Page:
At first the building looks jarringly out-of-place when set against the old city’s vernacular — but on closer examination the design strives to forge a harmonious link with the past. Unlike some of its bland late-century concrete neighbors, the building is bright and airy, and it features an inviting street front that funnels visitors into the light-filled atrium. The project’s simple, abstract horizontal strips and classically sloped roof create contrast with the older buildings while transitioning from old to new and from concrete to cut stone.
The façade is made from thousands of 2-inch strips of painted terra-cotta tiles that cover insulated metal panels. Seemingly random windows dot the surface in a pattern that looks similar to a DNA sequence. Other view windows and skylights are protected from the sun with exterior rolling screens.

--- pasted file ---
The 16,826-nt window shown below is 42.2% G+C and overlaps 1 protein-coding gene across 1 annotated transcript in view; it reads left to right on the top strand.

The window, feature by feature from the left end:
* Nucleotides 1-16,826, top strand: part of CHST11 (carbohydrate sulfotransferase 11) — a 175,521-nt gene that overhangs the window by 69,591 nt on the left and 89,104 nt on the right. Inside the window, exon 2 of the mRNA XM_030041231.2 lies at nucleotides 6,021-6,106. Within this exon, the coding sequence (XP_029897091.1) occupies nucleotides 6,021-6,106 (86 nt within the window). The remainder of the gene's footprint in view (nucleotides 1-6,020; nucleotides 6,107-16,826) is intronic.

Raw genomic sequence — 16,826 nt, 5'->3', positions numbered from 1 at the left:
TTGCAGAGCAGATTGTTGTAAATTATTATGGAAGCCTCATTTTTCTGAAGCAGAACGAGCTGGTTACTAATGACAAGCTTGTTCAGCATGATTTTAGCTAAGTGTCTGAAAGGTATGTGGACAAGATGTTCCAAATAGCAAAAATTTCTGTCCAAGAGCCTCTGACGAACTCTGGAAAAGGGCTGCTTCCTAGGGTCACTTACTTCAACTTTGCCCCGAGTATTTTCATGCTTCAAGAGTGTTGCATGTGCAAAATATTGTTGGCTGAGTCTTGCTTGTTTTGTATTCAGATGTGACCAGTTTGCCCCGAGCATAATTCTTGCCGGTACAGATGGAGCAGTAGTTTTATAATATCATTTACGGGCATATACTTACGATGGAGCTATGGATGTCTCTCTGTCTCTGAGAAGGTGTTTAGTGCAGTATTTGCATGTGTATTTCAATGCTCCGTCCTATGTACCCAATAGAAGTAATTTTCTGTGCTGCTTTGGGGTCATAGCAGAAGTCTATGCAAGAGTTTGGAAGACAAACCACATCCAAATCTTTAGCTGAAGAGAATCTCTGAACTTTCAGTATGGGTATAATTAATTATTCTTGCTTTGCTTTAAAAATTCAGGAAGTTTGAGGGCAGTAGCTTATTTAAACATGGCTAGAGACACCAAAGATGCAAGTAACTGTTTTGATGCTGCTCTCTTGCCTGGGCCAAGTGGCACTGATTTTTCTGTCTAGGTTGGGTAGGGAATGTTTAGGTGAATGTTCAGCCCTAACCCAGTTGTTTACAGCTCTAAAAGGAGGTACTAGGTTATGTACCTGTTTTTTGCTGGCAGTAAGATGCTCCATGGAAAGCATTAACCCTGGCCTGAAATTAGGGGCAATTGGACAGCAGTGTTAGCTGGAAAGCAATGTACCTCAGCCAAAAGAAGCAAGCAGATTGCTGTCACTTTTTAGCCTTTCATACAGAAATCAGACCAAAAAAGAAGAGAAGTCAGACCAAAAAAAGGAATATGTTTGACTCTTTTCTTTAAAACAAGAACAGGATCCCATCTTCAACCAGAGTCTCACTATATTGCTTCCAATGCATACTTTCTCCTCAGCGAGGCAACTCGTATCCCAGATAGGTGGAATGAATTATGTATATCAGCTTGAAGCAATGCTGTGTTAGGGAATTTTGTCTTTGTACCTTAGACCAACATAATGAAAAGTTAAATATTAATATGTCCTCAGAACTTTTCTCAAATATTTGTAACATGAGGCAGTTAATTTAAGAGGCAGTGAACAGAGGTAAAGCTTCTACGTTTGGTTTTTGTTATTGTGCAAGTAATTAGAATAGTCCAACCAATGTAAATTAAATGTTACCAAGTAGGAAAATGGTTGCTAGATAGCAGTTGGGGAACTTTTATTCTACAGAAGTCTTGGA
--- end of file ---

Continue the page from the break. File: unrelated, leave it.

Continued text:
In the center of the building lies a grand public atrium that leads to the downstairs business and upper residences. The atrium visually connects the complex while creating a vertical neighborhood that sacrifices private square footage for public interaction. An upper floor topped with a glass roof directs daylight into the lower areas through unique skylights that flood the spaces with diffused light.
Inward-facing, full-height windows allow plenty of light into the apartments without causing for overheating, even in the peak of summer. The sculpted space features three massive columns that run all the way up to the rooftop from the ground floor, which features public spaces and business as a reflection of the commercial heart of the medieval town.
+ Studio Fuksas
Photographs © Moreno Maggi